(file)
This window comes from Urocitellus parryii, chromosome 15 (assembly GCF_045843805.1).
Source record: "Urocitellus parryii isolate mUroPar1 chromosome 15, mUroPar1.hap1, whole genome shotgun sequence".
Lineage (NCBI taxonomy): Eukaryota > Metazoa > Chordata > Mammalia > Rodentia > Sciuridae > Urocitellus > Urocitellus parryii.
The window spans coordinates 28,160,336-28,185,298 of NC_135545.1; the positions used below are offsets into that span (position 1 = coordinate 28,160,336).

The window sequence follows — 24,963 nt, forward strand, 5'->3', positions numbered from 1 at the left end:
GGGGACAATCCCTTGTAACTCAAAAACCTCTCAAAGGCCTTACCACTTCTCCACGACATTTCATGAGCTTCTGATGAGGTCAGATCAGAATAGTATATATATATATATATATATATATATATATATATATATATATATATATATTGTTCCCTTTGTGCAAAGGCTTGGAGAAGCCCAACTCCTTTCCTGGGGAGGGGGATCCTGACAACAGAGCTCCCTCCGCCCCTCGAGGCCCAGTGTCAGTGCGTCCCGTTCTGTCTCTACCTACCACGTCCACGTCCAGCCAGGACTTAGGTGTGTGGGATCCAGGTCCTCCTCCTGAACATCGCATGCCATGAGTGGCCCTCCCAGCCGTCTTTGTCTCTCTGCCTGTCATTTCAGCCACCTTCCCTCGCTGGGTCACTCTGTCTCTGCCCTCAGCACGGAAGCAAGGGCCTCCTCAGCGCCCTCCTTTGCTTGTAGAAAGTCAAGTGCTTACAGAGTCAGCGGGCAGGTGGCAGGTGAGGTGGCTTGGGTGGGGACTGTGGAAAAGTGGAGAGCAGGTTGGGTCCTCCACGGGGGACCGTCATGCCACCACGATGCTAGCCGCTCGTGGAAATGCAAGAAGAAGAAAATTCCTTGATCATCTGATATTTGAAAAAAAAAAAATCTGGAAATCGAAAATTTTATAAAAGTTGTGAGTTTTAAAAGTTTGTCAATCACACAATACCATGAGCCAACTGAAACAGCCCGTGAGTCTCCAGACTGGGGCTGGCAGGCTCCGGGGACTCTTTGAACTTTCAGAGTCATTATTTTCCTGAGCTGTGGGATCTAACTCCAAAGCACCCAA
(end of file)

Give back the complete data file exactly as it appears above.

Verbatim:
This window comes from Urocitellus parryii, chromosome 15 (assembly GCF_045843805.1).
Source record: "Urocitellus parryii isolate mUroPar1 chromosome 15, mUroPar1.hap1, whole genome shotgun sequence".
Lineage (NCBI taxonomy): Eukaryota > Metazoa > Chordata > Mammalia > Rodentia > Sciuridae > Urocitellus > Urocitellus parryii.
The window spans coordinates 28,160,336-28,185,298 of NC_135545.1; the positions used below are offsets into that span (position 1 = coordinate 28,160,336).

The window sequence follows — 24,963 nt, forward strand, 5'->3', positions numbered from 1 at the left end:
GGGGACAATCCCTTGTAACTCAAAAACCTCTCAAAGGCCTTACCACTTCTCCACGACATTTCATGAGCTTCTGATGAGGTCAGATCAGAATAGTATATATATATATATATATATATATATATATATATATATATATATATATATTGTTCCCTTTGTGCAAAGGCTTGGAGAAGCCCAACTCCTTTCCTGGGGAGGGGGATCCTGACAACAGAGCTCCCTCCGCCCCTCGAGGCCCAGTGTCAGTGCGTCCCGTTCTGTCTCTACCTACCACGTCCACGTCCAGCCAGGACTTAGGTGTGTGGGATCCAGGTCCTCCTCCTGAACATCGCATGCCATGAGTGGCCCTCCCAGCCGTCTTTGTCTCTCTGCCTGTCATTTCAGCCACCTTCCCTCGCTGGGTCACTCTGTCTCTGCCCTCAGCACGGAAGCAAGGGCCTCCTCAGCGCCCTCCTTTGCTTGTAGAAAGTCAAGTGCTTACAGAGTCAGCGGGCAGGTGGCAGGTGAGGTGGCTTGGGTGGGGACTGTGGAAAAGTGGAGAGCAGGTTGGGTCCTCCACGGGGGACCGTCATGCCACCACGATGCTAGCCGCTCGTGGAAATGCAAGAAGAAGAAAATTCCTTGATCATCTGATATTTGAAAAAAAAAAAATCTGGAAATCGAAAATTTTATAAAAGTTGTGAGTTTTAAAAGTTTGTCAATCACACAATACCATGAGCCAACTGAAACAGCCCGTGAGTCTCCAGACTGGGGCTGGCAGGCTCCGGGGACTCTTTGAACTTTCAGAGTCATTATTTTCCTGAGCTGTGGGATCTAACTCCAAAGCACCCAA